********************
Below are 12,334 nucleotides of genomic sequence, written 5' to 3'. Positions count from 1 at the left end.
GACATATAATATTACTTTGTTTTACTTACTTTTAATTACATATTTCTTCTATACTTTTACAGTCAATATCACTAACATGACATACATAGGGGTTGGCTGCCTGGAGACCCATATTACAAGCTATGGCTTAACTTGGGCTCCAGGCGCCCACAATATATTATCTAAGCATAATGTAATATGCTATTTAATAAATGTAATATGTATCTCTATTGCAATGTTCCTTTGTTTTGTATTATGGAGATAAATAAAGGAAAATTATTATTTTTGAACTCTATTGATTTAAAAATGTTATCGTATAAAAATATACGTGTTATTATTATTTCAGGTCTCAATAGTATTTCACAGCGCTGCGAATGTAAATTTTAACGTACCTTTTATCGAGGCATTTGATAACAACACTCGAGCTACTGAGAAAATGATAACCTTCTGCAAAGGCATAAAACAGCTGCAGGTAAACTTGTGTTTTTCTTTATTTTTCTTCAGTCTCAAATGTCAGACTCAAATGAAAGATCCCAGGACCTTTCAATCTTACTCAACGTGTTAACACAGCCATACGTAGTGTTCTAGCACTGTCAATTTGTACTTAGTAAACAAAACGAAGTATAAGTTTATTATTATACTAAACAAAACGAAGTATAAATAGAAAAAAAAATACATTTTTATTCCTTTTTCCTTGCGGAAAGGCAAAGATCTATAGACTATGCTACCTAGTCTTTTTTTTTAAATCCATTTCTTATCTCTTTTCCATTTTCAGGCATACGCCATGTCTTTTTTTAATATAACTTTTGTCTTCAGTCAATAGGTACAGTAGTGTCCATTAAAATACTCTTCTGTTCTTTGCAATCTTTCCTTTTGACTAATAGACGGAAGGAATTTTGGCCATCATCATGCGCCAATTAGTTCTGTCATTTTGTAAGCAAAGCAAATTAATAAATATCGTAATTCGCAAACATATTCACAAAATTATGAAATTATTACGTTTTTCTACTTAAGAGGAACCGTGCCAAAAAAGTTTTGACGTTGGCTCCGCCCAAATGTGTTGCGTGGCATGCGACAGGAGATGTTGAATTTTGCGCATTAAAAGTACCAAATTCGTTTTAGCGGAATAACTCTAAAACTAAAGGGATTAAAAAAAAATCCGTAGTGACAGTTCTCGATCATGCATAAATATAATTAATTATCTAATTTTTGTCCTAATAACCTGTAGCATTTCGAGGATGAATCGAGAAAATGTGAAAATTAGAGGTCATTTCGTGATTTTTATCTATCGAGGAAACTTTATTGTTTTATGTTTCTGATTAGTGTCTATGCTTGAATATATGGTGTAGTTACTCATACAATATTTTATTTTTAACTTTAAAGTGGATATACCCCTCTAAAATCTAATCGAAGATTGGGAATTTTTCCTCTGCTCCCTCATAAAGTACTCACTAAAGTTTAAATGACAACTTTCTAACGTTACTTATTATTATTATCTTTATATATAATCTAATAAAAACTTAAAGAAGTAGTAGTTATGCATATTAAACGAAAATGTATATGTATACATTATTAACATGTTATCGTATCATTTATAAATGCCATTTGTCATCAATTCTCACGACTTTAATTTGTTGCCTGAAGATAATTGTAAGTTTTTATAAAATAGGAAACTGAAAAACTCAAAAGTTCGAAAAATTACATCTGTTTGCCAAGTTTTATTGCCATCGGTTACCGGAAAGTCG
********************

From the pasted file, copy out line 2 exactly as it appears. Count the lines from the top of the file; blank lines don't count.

GACATATAATATTACTTTGTTTTACTTACTTTTAATTACATATTTCTTCTATACTTTTACAGTCAATATCACTAACATGACATACATAGGGGTTGGCTGCCTGGAGACCCATATTACAAGCTATGGCTTAACTTGGGCTCCAGGCGCCCACAATATATTATCTAAGCATAATGTAATATGCTATTTAATAAATGTAATATGTATCTCTATTGCAATGTTCCTTTGTTTTGTATTATGGAGATAAATAAAGGAAAATTATTATTTTTGAACTCTATTGATTTAAAAATGTTATCGTATAAAAATATACGTGTTATTATTATTTCAGGTCTCAATAGTATTTCACAGCGCTGCGAATGTAAATTTTAACGTACCTTTTATCGAGGCATTTGATAACAACACTCGAGCTACTGAGAAAATGATAACCTTCTGCAAAGGCATAAAACAGCTGCAGGTAAACTTGTGTTTTTCTTTATTTTTCTTCAGTCTCAAATGTCAGACTCAAATGAAAGATCCCAGGACCTTTCAATCTTACTCAACGTGTTAACACAGCCATACGTAGTGTTCTAGCACTGTCAATTTGTACTTAGTAAACAAAACGAAGTATAAGTTTATTATTATACTAAACAAAACGAAGTATAAATAGAAAAAAAAATACATTTTTATTCCTTTTTCCTTGCGGAAAGGCAAAGATCTATAGACTATGCTACCTAGTCTTTTTTTTTAAATCCATTTCTTATCTCTTTTCCATTTTCAGGCATACGCCATGTCTTTTTTTAATATAACTTTTGTCTTCAGTCAATAGGTACAGTAGTGTCCATTAAAATACTCTTCTGTTCTTTGCAATCTTTCCTTTTGACTAATAGACGGAAGGAATTTTGGCCATCATCATGCGCCAATTAGTTCTGTCATTTTGTAAGCAAAGCAAATTAATAAATATCGTAATTCGCAAACATATTCACAAAATTATGAAATTATTACGTTTTTCTACTTAAGAGGAACCGTGCCAAAAAAGTTTTGACGTTGGCTCCGCCCAAATGTGTTGCGTGGCATGCGACAGGAGATGTTGAATTTTGCGCATTAAAAGTACCAAATTCGTTTTAGCGGAATAACTCTAAAACTAAAGGGATTAAAAAAAAATCCGTAGTGACAGTTCTCGATCATGCATAAATATAATTAATTATCTAATTTTTGTCCTAATAACCTGTAGCATTTCGAGGATGAATCGAGAAAATGTGAAAATTAGAGGTCATTTCGTGATTTTTATCTATCGAGGAAACTTTATTGTTTTATGTTTCTGATTAGTGTCTATGCTTGAATATATGGTGTAGTTACTCATACAATATTTTATTTTTAACTTTAAAGTGGATATACCCCTCTAAAATCTAATCGAAGATTGGGAATTTTTCCTCTGCTCCCTCATAAAGTACTCACTAAAGTTTAAATGACAACTTTCTAACGTTACTTATTATTATTATCTTTATATATAATCTAATAAAAACTTAAAGAAGTAGTAGTTATGCATATTAAACGAAAATGTATATGTATACATTATTAACATGTTATCGTATCATTTATAAATGCCATTTGTCATCAATTCTCACGACTTTAATTTGTTGCCTGAAGATAATTGTAAGTTTTTATAAAATAGGAAACTGAAAAACTCAAAAGTTCGAAAAATTACATCTGTTTGCCAAGTTTTATTGCCATCGGTTACCGGAAAGTCG